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In mountain villages, quite few homes possessed porcelain or earthenware crockery. The significant number of utensils made from terra cotta, indicated the importance of pottery trade in Lebanon.
The potter manufactured containers for domestic use such as dishes, plates, jugs with nozzle, and earthenware jars of varied forms.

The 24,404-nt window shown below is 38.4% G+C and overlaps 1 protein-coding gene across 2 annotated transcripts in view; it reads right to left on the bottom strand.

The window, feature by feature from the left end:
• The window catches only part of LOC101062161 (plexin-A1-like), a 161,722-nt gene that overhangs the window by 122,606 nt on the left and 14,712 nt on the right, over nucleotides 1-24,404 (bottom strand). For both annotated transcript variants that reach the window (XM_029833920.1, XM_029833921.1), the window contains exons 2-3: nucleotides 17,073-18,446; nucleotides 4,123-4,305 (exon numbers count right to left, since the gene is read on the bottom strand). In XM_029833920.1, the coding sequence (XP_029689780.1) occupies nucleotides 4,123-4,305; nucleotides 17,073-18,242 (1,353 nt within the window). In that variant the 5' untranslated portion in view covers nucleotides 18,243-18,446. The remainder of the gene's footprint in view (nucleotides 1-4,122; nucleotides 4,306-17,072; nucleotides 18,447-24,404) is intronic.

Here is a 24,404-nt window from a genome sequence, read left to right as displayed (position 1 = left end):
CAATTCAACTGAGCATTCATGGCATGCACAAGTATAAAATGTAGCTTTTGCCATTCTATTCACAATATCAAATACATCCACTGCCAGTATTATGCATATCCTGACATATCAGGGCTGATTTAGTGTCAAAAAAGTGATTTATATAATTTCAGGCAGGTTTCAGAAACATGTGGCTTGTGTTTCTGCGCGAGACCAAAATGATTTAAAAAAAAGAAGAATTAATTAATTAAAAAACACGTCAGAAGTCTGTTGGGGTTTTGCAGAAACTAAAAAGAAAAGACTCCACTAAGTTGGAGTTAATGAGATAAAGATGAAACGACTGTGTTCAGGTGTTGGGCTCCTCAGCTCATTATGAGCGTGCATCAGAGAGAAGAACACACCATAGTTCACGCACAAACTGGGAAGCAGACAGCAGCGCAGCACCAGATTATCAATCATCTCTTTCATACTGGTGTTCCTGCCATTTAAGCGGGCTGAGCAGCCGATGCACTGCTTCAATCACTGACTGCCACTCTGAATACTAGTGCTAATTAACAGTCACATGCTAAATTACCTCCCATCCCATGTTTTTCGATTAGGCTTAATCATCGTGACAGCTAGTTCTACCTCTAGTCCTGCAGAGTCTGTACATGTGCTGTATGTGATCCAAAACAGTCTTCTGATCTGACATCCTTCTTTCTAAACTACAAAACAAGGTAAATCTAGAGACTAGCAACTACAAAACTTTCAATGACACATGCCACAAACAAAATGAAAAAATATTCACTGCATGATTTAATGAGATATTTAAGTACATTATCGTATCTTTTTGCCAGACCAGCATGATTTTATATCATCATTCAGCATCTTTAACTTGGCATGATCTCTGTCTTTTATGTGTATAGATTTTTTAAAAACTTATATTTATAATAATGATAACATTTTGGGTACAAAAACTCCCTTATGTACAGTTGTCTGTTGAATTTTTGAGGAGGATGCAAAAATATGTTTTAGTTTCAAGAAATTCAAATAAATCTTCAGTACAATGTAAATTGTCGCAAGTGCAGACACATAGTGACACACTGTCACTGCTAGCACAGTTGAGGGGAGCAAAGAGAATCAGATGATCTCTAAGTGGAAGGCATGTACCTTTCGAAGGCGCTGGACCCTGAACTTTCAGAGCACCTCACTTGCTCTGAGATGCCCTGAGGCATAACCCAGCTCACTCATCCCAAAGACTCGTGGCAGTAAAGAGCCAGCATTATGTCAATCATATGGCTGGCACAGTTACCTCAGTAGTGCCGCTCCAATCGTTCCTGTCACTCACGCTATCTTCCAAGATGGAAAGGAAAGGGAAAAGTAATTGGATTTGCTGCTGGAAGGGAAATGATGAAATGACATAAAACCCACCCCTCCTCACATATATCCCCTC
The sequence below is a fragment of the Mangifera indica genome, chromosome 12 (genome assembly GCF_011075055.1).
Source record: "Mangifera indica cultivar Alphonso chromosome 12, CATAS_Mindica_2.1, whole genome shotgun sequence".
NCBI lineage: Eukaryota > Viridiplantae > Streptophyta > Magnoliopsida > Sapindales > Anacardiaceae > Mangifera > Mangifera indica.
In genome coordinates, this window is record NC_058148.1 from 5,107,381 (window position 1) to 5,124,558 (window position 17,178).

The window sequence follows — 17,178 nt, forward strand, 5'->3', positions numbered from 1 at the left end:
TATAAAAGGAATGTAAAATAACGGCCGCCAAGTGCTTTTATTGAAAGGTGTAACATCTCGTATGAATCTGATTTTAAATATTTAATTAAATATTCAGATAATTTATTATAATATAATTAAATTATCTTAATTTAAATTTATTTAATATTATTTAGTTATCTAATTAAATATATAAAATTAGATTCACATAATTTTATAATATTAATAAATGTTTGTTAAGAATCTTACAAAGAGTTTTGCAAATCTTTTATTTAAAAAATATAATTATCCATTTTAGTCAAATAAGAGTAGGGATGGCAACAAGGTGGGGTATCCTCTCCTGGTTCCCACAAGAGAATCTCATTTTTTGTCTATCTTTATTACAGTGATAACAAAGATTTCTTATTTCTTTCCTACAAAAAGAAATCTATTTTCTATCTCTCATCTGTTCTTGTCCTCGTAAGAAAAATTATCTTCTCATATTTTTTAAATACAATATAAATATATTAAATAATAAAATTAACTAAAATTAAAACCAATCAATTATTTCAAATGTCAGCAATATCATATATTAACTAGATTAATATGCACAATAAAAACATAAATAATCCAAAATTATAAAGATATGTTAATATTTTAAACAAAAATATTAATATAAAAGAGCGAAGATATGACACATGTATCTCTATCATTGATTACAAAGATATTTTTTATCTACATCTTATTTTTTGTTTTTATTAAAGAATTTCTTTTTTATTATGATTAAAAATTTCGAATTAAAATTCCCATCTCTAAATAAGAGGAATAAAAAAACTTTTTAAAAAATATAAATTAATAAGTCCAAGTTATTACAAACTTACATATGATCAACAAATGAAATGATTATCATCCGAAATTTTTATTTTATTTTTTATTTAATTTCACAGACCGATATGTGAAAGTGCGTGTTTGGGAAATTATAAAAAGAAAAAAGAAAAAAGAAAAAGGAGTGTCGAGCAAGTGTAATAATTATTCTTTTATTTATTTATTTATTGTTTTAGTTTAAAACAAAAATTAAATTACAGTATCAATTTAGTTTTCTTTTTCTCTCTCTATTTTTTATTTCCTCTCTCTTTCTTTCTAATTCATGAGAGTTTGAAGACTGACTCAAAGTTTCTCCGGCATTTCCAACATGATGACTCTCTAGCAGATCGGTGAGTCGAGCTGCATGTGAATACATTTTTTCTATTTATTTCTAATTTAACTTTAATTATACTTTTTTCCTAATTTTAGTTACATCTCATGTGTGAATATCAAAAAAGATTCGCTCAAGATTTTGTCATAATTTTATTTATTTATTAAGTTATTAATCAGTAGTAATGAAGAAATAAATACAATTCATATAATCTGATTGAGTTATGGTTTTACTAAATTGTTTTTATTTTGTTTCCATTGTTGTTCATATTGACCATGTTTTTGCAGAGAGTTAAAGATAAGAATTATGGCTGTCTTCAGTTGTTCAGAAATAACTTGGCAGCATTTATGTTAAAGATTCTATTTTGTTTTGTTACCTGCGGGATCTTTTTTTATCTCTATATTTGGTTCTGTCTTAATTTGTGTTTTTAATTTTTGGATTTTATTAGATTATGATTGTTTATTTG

The bulkiest jars, sidaleh and khabiyeh, would contain corn, olives, oil and vinegar; others of smaller capacity, dakkoujeh, and birniyeh, contained vegetables and flour. The small earthenware jars, mahloubeh, preserved butter, soft white cheese, and meat, while the pot, qidreh, was used for the cooking of meals.